A profound account of the pain 1 human put so many others through...A most profound book
A credible, heart-wrenching, serious book. I will never forget it.
The name of the book is actually "Night" by Elie Wiesel.
In Nobel laureate Elie Wiesel's memoir Night, a scholarly, pious teenager is wracked with guilt at having survived the horror of the Holocaust and the genocidal campaign that consumed his family. His memories of the nightmare world of the death camps present him with an intolerable question: how can the God he once so fervently believed in have allowed these monstrous events to occur? There are no easy answers in this harrowing book, which probes life's essential riddles with the lucid anguish only great literature achieves. It marks the crucial first step in Wiesel's lifelong project to bear witness for those who died.
When the book begins, it is 1941, and Elie is a 12 year old Jewish boy growing up in the small village of Sighet, Transylvania. His father is a shopkeeper, and Elie is one of 4 children. As Elie matures, and becomes more cognizant of religious matters, WWII seems a distant event. Rumblings of trouble begin with the news that all foreign Jews are to be deported, but by 1944, there are rumours that the war will end soon--it is just a matter of time before Germany's defeat. Again there is news that the Jews in Budapest are being rounded up in ghettos, but these seem like distant events. The news that German soldiers are now on Hungarian soil is troubling, but Elie's father elects to stay. The situation rapidly declines and Elie's family--along with all other Jewish residents in the village, are shipped off to concentration camps.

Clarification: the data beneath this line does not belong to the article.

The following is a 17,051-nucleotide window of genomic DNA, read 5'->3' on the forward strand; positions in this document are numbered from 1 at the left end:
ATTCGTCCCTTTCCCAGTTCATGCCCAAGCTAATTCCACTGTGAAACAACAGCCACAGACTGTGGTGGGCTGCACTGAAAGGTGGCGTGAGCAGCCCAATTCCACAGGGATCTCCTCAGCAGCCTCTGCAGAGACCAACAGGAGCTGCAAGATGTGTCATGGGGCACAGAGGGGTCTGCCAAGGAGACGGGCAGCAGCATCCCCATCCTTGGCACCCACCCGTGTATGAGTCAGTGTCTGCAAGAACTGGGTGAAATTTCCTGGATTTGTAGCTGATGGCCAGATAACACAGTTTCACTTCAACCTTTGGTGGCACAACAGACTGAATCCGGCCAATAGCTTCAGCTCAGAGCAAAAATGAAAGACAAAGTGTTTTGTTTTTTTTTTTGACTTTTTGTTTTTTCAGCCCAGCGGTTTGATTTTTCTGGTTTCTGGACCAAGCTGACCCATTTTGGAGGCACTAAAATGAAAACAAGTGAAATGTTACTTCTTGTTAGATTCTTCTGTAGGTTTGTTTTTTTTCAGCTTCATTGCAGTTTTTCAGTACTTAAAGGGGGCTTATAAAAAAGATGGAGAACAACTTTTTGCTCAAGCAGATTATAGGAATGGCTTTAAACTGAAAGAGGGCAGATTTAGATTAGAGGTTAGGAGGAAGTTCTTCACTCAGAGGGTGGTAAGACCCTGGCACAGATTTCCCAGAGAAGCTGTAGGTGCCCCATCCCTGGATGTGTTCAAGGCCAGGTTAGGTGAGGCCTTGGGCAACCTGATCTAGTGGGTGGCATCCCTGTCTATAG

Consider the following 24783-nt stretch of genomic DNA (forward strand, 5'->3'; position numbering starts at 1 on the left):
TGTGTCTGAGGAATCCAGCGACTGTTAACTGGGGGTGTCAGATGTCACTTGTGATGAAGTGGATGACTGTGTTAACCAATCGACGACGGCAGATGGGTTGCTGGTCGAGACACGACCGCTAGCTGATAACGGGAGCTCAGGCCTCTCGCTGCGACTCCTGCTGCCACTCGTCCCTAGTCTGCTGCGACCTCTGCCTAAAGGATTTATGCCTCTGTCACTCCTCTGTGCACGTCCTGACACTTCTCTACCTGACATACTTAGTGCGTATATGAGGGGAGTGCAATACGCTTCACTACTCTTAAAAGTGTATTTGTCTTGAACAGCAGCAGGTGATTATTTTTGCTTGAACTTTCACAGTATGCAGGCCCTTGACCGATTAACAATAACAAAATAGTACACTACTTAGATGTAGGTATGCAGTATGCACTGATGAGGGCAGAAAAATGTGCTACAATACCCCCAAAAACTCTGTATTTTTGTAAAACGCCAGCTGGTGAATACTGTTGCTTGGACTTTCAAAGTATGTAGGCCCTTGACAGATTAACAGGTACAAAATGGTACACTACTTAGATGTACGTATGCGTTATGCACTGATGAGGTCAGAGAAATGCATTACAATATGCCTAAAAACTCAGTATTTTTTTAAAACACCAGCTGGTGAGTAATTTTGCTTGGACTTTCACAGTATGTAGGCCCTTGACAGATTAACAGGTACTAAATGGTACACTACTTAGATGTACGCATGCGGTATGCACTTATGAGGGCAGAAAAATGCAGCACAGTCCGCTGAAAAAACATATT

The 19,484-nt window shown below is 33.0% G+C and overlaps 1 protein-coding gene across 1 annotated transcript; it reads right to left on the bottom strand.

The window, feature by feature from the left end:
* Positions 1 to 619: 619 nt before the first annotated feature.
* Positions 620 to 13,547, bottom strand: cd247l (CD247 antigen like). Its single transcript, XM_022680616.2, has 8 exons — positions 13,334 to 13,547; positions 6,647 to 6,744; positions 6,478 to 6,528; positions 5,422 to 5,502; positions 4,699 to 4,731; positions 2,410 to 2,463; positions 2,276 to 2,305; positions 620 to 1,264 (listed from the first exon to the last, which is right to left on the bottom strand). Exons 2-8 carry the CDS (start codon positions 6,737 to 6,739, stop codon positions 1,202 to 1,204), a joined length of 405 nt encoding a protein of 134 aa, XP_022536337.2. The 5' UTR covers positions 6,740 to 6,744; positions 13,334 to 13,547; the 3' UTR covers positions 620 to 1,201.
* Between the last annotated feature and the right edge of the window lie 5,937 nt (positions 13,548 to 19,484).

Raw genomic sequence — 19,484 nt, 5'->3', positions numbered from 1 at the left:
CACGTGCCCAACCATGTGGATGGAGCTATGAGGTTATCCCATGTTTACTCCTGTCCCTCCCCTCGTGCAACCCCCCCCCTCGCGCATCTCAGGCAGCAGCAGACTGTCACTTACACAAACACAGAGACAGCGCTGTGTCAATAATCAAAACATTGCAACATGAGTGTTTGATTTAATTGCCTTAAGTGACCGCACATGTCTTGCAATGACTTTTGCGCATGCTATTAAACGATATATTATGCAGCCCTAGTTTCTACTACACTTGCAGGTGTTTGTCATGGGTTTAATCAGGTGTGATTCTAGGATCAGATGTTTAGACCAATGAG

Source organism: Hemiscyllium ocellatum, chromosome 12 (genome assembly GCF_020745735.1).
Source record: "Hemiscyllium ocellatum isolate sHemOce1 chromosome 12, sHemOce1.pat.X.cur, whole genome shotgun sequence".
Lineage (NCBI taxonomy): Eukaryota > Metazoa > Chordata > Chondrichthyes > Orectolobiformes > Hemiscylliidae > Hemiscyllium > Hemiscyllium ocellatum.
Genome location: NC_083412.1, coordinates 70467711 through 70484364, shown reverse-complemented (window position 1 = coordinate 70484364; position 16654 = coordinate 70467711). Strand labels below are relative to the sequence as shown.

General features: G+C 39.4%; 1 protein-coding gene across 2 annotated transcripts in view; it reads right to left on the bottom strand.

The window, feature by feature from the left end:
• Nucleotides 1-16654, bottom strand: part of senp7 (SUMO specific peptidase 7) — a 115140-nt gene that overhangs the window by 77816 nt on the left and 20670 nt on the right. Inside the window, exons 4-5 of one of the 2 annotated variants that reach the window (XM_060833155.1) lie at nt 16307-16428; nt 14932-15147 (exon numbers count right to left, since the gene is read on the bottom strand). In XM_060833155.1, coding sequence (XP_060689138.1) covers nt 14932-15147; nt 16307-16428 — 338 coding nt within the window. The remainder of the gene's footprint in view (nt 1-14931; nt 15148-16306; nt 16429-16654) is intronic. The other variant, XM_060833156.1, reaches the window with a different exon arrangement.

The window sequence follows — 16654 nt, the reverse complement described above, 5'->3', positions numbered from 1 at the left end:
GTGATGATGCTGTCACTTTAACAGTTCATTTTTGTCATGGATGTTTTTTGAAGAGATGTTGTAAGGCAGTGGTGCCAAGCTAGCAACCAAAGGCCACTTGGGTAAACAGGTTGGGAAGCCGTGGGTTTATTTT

Elie, now 15, arrives at Birkenau, and then is sent to Auschwitz. He is parted from his mother and his sisters without even being aware of the moment when he sees them for the last time. Elie and his father survive an initial selection conducted by Dr. Mengele, and then their existence in the camp begins.
This slim book rouses, at once, so many feelings--pity--that any human being should have to suffer so much, but also the idea emerges that if one should survive, what is left? Elie suffers degradation, loss of faith, loss of family, and finally loss of any semblance of humanity. He experiences the great shame of caring for nothing except survival--even when daily survival brings starvation, misery, and freezing cold. Wiesel does not spare himself in this chilling memoir--he has no mercy and no excuses as he recounts his own starvation and struggle for survival--no matter the cost. Above all, the book taught me to never count hope into the equation when making decisions about taking action in life. Hope is cheap, and it isn't real. "Night"--is simply an unforgettable book, and a recent re-reading reminded me of the book's power--displacedhuman
A great Oprah club pick. This story will stay with you even after you finished reading it.